PSA on the rants

While I do plan to keep on posting as often as I can, they may be slower in coming. I'm currently trying to assemble qualifying lists for my written and oral exams for an English Ph.D., which means that I need to read 75 nineteenth-century British books and 75 books on my topical list (mainly, what happened to the representation of the human body via nature in the wake of Darwin) between now and early February/late January. I don't plan to abandon the rants altogether, but if I can't post every week, this is why.
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    determined determined

Loose ends rant

This is another one where I had difficulty deciding on the title for the rant. By “loose ends,” I mean not just the usual subplots or themes and concepts that might drift about in the wind at the end of a novel, but those things you want to leave untied. I like those stories best that seem to go on beyond the end, the characters who live after you let them walk off the page, those plots with reverberations that don’t just stop with a bump. So this discusses, as I see it—always as I see it, because there are exceptions for each of these if the book is written well enough—some ways of judging what loose ends might work to enhance your story and which will just muddle it.

See? Not a good titleCollapse )

There’s always a risk to take with loose ends. But that’s true of every single story that reaches for more than mediocrity.

Variations on a theme of ecological fantasy

This is mostly another, “Here is a list of ideas I think are really cool!” entries, and it doesn’t go into that much detail on any one of them. Just thinking about writing these gets me all bouncy. These are not prescriptions, these are Shiny.

Some patternsCollapse )

And now that I have chattered on and on and on, in at least partial incoherence—I’m sorry; this touches on my major interest as an English academic as well as one of my major interests in fantasy—I’ll give it a rest.

Non-complex fantasy

A few people have asked for a rant on…non-complex fantasy.

I dislike this name. But I have stared at it for a while now, and there doesn’t seem to be any better replacement for it. “Simplistic” fantasy is an insult, and “light” fantasy usually implies some element of humor that’s not always there. A book can be a good read without delving into the most Byzantine themes ever and without having a joke every three pages. That’s the kind of book I’m talking about here.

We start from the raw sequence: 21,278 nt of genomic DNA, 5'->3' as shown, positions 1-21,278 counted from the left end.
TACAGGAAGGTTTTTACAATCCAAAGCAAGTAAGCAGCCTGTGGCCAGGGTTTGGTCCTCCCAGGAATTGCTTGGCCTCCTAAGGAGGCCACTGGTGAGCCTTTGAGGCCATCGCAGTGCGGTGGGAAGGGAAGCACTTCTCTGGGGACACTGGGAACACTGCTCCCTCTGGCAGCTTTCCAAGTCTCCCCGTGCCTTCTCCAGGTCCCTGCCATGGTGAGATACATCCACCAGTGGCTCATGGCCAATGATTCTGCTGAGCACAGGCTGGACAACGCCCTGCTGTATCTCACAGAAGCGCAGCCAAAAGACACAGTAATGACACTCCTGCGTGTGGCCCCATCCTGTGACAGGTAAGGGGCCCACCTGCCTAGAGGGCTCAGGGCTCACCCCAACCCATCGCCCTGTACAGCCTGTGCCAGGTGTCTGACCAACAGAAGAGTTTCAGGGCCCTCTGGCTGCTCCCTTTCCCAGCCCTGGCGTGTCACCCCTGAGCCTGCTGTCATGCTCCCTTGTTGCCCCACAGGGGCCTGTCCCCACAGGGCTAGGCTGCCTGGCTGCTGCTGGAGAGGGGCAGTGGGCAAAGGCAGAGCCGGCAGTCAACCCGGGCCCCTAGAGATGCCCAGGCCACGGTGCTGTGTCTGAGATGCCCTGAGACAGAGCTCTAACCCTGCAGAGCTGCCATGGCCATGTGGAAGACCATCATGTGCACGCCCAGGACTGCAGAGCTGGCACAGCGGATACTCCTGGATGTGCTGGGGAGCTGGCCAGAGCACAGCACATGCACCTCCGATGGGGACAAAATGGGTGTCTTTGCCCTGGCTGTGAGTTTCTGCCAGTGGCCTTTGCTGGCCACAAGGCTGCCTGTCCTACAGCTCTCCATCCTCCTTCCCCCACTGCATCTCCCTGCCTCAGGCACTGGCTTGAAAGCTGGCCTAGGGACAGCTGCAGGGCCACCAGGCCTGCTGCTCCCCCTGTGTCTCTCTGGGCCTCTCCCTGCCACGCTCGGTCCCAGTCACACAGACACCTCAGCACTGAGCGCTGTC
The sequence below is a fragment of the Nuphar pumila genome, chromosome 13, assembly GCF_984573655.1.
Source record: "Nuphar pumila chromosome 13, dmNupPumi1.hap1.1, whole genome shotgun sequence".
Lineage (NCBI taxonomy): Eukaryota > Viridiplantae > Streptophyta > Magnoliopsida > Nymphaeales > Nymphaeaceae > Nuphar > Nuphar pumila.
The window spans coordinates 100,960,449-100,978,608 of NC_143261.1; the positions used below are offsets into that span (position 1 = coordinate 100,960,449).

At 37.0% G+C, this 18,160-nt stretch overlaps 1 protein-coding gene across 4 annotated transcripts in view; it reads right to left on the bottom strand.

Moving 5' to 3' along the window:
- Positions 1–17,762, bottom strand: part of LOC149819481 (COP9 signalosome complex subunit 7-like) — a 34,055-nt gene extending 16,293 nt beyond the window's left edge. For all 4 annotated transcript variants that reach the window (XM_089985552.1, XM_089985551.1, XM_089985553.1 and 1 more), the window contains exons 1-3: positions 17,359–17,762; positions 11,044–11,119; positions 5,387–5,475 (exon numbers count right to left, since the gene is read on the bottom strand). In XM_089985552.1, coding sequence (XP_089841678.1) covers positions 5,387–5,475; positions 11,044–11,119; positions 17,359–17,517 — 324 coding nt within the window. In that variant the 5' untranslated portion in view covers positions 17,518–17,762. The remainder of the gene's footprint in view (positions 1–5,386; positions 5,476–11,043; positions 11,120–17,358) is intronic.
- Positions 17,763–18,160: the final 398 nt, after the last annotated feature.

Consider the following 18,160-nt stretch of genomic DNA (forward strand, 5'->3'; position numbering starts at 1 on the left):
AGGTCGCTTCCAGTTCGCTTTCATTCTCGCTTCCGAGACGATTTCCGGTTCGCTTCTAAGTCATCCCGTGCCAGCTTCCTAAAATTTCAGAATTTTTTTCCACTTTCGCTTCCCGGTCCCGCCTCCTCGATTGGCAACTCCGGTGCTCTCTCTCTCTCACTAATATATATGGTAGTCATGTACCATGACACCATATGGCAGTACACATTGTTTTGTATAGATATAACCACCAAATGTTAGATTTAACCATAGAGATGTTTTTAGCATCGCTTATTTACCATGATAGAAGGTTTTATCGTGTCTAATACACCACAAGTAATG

(I will note that it isn’t the kind of book I usually enjoy, since temperamentally I’m inclined towards fantasy that makes me strain my intellect to keep up with the ideas being presented and smashes me into an emotional wreck by the end. I don’t always find it, but the books I love do it, and the ones I like the most come closer to it than not. So this rant may have hidden biases).

Non-complex fantasyCollapse )

Still not sure about the name of this rant, but the only other term I’ve thought of is “mindless,” and that would result in extreme sarcasm against the whole idea, so non-complex it remains.

On alien species and worlds and keeping them alien

So, back in that poll I did lo these many months ago, heartofmarkness asked about creating alien races/worlds and keeping them alien—not making them so anthropomorphic they lose that edge of alienness. And thinking about that produced this. “This” is once again more an essay-like collection of tips and advice which might work. Alienness, like humor, is so often subjective that I’d hesitate to say, “This will make a character seem inhuman/a world different from Earth every time and to every reader.”

Inhuman/unhuman: when it’s a good thingCollapse )

I did plan to write a rant at some stage about making fantasy less anthropocentric, but this seems to cover half the points I would have raised there.